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GM Partners With Four New Nonprofits to Promote STEM Education

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GM CEO Mary Barra at the Cadillac House in New York

Today, GM CEO Mary Barra met with nonprofit leaders to introduce new and innovative programs meant to bring more young people into tech and engineering professions and improve teacher training in STEM-related subjects.

Barra said that automakers would need talented and diverse engineers in the future, particularly in the field of computer science, where women and minorities make up only a small percentage of working professionals. In America, just 18% of computer science majors and 10% of information security professionals are women.

“We’re in the midst of transforming how our customers get from point A to point B with technology like autonomous vehicles, connectivity, electrification and car sharing. By expanding and improving access to STEM education, we’re developing teachers’ and students’ capabilities—and it’s my hope those students become graduates who are equipped to join us in the technical fields required to lead in the future of mobility,” said Barra.

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In order to address various challenges, such as teacher shortages and high attrition rates for underrepresented minorities, GM developed programs in four emerging areas, which the automaker is calling its STEM Impact Compass. The four areas that GM focused on include immersive learning, computational thinking, artificial intelligence, and digitization of education.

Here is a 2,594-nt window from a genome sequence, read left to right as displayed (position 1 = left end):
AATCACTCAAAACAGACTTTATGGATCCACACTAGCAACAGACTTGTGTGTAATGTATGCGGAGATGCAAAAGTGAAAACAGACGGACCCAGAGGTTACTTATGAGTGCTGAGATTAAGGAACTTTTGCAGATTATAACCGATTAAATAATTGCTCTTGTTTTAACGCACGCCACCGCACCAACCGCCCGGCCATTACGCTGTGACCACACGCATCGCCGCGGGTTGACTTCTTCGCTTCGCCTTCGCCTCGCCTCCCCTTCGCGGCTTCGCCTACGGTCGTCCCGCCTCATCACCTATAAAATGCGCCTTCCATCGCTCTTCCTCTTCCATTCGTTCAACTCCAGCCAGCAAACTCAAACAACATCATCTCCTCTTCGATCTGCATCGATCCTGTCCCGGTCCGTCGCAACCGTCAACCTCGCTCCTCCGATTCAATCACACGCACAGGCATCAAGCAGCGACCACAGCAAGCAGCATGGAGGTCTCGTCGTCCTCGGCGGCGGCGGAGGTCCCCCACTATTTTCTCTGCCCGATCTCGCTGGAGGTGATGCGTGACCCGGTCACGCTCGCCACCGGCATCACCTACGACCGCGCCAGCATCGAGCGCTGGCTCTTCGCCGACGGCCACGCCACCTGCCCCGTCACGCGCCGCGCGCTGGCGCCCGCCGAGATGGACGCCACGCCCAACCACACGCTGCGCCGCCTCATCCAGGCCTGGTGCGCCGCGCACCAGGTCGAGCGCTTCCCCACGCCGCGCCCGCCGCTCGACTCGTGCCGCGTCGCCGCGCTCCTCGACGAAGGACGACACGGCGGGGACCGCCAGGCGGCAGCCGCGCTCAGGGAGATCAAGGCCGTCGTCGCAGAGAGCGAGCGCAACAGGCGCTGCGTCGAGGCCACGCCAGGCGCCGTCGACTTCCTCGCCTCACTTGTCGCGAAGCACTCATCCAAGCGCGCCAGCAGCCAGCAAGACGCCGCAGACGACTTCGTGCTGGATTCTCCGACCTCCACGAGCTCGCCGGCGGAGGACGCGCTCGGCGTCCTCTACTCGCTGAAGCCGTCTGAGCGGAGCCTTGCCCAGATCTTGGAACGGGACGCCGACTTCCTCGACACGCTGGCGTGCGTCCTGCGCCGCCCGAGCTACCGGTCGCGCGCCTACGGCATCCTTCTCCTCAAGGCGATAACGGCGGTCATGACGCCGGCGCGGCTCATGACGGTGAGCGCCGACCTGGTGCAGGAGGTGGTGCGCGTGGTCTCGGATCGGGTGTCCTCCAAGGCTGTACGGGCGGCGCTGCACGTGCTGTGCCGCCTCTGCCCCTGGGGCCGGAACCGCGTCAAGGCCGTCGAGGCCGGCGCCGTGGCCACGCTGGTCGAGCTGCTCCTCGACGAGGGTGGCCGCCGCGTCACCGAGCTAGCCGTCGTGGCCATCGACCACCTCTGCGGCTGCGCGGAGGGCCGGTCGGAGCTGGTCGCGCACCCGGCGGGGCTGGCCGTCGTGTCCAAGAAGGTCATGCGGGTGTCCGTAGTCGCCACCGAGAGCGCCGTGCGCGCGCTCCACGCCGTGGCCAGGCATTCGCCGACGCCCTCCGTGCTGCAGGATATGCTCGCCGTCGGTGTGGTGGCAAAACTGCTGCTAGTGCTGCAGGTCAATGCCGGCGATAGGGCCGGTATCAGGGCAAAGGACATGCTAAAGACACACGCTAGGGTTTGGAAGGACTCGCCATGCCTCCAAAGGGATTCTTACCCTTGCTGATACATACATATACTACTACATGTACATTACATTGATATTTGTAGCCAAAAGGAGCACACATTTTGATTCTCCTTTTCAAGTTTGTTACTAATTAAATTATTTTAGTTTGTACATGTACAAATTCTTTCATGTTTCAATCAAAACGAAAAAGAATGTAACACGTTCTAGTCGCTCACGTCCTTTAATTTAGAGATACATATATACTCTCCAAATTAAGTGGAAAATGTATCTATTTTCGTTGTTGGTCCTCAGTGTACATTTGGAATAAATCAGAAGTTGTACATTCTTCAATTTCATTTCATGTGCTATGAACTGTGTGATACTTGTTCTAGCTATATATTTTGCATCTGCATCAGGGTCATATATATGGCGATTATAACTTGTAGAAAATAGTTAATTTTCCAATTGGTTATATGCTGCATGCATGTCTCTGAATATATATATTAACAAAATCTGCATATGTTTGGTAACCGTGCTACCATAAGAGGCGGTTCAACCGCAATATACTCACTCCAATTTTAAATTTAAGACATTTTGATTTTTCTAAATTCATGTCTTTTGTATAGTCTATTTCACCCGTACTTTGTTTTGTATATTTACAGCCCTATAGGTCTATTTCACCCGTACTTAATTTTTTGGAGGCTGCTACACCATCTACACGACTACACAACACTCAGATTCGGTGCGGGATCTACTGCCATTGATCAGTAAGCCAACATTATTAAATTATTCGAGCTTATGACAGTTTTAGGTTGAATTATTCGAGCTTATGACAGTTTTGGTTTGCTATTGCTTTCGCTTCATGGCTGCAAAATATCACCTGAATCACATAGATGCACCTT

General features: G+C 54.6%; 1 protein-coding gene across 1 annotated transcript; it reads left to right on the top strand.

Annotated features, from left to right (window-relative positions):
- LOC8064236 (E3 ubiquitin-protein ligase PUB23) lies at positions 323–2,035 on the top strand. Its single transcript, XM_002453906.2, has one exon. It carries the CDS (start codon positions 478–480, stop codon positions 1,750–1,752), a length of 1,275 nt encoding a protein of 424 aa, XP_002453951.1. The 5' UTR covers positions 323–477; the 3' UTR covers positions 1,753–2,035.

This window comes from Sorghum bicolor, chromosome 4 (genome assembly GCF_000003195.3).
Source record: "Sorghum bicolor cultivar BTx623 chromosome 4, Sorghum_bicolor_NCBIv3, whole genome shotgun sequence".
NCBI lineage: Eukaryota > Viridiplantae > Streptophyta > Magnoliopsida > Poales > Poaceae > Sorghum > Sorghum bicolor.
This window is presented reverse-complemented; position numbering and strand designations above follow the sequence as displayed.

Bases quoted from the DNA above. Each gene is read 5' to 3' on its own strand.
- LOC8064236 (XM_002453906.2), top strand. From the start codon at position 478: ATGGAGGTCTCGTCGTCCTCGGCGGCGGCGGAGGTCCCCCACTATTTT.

“We need to remove the barriers and address the issues that are preventing young people from pursuing careers in technology and engineering,” said Hina Baloch, GM manager, Global Social Impact and STEM Education. “Our partners bring the innovative thinking we need to ignite more interest in STEM careers and improve STEM education.”

The four new partners and programs announced today are, which has enabled millions of young girls and minorities to learn how to code; Black Girls Code, which is working to increase the number of women of color in technology centers; Institute of Play, a New York City-based organization that provides professional development for middle and high school STEM teachers; and Digital Promise, which is developing an online micro-credential curriculum for teachers in computational thinking.

By the end of 2017, GM will also have committed more than $10 million to advance and improve STEM education, in addition to the programs announced today.

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